Heterotrimeric G-proteins modulate multiple signaling pathways in many eukaryotes. In plants, G-proteins have been characterized primarily from a few model angiosperms and a moss. Even within this small group, they seem to affect plant phenotypes differently: G-proteins are essential for survival in monocots, needed for adaptation but are nonessential in eudicots, and are required for life cycle completion and transition from the gametophytic to sporophytic phase in the moss Physcomitrium (Physcomitrella) patens. The classic G-protein heterotrimer consists of three subunits: one Gα, one Gβ and one Gγ. The Gα protein is a catalytically active GTPase and, in its active conformation, interacts with downstream effectors to transduce signals. Gα proteins across the plant evolutionary lineage show a high degree of sequence conservation. To explore the extent to which this sequence conservation translates to their function, we complemented the well-characterized Arabidopsis Gα protein mutant, gpa1, with Gα proteins from different plant lineages and with the yeast Gpa1 and evaluated the transgenic plants for different phenotypes controlled by AtGPA1. Our results show that the Gα protein from a eudicot or a monocot, represented by Arabidopsis and Brachypodium, respectively, can fully complement all gpa1 phenotypes. However, the basal plant Gα failed to complement the developmental phenotypes exhibited by gpa1 mutants, although the phenotypes that are exhibited in response to various exogenous signals were partially or fully complemented by all Gα proteins. Our results offer a unique perspective on the evolutionarily conserved functions of G-proteins in plants.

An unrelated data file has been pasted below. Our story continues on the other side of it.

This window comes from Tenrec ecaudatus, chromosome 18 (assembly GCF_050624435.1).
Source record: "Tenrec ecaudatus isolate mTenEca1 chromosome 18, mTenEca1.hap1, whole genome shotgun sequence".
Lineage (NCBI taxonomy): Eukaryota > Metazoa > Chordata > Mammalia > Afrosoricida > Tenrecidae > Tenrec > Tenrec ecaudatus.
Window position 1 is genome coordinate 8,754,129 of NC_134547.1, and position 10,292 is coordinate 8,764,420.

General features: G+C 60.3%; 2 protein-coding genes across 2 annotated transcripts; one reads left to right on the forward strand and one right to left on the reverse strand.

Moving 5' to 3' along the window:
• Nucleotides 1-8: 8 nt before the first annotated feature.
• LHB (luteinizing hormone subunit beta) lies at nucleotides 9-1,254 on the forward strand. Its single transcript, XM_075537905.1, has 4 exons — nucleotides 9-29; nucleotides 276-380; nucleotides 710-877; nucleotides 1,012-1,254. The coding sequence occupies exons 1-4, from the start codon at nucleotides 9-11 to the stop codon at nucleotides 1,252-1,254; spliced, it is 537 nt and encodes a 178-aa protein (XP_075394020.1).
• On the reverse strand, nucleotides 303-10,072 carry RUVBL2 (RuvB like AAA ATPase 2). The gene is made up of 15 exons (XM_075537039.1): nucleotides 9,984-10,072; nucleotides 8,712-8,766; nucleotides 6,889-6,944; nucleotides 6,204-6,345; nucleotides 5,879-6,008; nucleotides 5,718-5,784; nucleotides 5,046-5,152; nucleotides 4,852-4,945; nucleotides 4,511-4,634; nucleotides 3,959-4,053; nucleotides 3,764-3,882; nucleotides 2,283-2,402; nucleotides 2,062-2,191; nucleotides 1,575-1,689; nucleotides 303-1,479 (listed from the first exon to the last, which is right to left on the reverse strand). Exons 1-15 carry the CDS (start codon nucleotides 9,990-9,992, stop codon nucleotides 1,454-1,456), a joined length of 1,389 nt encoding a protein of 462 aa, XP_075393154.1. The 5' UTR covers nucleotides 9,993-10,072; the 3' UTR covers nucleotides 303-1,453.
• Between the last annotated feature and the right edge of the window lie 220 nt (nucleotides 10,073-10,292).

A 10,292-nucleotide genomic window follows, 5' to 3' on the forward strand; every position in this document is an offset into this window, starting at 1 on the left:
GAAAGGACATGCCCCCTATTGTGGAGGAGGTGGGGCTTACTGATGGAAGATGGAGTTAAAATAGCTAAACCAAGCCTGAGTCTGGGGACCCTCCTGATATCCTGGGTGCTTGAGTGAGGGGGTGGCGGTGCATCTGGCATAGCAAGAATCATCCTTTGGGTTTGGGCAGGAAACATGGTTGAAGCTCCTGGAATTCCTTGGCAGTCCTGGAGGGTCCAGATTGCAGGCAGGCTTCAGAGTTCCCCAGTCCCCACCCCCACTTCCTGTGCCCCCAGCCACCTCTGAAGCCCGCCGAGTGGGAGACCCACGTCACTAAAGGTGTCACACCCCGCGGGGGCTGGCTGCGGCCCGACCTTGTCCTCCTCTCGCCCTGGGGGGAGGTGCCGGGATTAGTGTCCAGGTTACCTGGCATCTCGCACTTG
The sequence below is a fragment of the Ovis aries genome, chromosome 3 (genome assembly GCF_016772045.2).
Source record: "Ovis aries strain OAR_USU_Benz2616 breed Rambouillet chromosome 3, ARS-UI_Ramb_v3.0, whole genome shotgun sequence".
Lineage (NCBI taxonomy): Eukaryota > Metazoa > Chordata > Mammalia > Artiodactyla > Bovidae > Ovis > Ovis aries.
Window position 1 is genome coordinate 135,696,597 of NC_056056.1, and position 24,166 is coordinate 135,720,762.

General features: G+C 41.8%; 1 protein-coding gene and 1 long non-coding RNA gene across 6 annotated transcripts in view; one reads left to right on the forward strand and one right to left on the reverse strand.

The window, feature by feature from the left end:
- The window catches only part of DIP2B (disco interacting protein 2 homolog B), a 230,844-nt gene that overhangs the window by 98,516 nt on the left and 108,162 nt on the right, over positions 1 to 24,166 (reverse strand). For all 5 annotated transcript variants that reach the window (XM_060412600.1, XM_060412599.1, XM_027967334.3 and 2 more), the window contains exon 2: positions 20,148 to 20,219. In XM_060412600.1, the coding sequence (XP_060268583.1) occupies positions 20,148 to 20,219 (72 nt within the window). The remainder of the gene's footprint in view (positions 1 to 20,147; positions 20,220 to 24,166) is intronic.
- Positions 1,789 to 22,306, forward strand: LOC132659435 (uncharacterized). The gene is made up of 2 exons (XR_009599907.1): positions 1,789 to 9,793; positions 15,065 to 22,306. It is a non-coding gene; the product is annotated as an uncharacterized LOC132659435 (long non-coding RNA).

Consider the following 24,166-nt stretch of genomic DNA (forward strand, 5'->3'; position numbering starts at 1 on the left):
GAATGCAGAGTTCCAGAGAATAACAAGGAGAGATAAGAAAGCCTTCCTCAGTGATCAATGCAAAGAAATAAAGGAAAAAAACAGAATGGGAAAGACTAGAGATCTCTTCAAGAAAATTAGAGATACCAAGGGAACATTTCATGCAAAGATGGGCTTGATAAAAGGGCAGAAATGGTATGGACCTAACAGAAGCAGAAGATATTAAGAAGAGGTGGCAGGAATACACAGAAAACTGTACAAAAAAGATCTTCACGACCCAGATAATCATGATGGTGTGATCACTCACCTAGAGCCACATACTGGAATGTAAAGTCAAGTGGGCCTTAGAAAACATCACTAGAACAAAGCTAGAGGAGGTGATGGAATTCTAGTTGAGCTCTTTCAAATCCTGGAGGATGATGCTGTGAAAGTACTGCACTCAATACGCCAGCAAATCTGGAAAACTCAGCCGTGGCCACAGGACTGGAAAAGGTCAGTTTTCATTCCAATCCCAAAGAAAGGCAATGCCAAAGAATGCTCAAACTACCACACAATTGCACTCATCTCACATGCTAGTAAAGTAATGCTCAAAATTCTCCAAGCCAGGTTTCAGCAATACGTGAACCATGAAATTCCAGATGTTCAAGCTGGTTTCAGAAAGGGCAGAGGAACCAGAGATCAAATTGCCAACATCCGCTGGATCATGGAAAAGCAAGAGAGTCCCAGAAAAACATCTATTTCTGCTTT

- Heterotrimeric G-proteins
- Plant development